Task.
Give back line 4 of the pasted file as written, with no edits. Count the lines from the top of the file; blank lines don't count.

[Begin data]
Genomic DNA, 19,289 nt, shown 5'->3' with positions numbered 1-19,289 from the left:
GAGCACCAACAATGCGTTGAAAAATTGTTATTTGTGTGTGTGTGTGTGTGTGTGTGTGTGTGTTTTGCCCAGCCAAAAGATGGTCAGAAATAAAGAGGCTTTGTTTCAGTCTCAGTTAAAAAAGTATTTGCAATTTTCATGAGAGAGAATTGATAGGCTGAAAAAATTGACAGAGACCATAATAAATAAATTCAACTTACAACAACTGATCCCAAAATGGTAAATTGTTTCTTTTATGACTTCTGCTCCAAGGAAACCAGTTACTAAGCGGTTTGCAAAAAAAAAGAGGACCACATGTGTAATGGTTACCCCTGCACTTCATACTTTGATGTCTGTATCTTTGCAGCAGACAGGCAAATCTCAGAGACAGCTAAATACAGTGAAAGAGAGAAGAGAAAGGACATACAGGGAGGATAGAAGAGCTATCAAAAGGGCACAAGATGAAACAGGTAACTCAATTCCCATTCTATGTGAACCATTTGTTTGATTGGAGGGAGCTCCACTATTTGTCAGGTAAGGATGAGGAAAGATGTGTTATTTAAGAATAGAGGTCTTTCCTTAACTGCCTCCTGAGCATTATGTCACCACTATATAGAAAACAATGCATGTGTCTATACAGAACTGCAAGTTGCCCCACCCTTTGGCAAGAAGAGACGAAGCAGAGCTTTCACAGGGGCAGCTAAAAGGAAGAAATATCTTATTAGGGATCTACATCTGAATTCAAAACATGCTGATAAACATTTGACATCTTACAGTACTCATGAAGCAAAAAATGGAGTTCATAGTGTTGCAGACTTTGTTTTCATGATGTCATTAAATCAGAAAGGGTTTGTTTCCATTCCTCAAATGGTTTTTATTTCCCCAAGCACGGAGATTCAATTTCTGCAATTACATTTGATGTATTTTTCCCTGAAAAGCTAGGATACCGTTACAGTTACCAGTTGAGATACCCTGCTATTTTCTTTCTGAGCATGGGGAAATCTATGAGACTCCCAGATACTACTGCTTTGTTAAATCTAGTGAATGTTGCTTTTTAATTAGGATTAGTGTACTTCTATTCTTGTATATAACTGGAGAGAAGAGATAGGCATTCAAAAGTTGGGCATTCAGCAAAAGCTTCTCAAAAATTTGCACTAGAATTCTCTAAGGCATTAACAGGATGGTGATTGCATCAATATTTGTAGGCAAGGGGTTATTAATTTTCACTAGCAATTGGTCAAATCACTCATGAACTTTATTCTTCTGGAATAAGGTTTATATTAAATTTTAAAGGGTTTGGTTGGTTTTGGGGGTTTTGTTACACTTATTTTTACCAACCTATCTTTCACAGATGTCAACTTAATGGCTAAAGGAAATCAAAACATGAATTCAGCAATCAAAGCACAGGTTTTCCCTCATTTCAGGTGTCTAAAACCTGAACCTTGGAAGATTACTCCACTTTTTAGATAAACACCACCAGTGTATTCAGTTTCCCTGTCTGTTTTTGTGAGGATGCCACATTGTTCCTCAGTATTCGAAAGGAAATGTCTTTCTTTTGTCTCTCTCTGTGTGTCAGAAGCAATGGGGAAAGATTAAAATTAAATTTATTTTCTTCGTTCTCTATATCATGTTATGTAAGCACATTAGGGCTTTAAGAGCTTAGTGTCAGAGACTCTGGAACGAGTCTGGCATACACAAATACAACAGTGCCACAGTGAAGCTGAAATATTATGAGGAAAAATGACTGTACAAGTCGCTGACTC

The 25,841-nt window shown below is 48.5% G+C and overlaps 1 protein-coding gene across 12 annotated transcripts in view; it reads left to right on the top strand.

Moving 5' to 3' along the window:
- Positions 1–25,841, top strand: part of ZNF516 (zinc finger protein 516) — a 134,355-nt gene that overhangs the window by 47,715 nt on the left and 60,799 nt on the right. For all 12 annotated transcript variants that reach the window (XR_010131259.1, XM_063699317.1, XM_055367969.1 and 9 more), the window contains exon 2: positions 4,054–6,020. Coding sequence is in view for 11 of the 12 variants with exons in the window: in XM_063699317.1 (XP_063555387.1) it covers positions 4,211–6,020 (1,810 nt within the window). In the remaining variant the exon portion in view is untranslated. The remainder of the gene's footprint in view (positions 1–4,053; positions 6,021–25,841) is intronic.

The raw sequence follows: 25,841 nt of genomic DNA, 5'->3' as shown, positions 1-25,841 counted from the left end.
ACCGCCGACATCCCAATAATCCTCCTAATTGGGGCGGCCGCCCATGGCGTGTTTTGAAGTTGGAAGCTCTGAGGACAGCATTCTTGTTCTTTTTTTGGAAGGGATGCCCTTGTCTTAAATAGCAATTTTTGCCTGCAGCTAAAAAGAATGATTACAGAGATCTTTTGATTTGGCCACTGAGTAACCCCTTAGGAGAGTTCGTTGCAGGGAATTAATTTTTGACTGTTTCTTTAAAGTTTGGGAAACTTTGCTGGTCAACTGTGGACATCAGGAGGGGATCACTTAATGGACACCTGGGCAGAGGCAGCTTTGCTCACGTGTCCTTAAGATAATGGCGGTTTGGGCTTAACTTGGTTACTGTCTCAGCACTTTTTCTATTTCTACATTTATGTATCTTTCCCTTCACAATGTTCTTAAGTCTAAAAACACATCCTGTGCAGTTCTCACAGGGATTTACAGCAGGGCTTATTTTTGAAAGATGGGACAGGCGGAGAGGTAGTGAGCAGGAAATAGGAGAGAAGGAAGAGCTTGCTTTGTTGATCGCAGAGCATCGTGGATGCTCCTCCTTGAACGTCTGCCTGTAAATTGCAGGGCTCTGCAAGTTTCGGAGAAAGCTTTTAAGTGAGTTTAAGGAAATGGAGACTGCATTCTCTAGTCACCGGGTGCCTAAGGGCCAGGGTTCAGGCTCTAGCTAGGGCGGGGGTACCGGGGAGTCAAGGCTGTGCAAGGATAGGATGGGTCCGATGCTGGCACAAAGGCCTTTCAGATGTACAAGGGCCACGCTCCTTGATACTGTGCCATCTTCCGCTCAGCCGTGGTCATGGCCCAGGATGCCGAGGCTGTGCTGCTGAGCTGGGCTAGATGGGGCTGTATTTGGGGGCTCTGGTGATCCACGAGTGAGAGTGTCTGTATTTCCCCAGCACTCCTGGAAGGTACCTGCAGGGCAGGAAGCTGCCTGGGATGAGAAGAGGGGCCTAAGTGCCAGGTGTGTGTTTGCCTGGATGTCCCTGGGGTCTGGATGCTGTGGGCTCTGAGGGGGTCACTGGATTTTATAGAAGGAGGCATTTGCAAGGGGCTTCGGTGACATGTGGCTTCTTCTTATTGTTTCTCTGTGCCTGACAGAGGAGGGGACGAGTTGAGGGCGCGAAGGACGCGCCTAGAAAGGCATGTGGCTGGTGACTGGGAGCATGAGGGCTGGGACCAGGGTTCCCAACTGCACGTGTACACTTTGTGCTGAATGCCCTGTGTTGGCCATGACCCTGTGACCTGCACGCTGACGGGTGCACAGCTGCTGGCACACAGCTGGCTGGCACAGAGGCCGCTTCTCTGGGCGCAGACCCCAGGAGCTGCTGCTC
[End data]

Moving 5' to 3' along the window: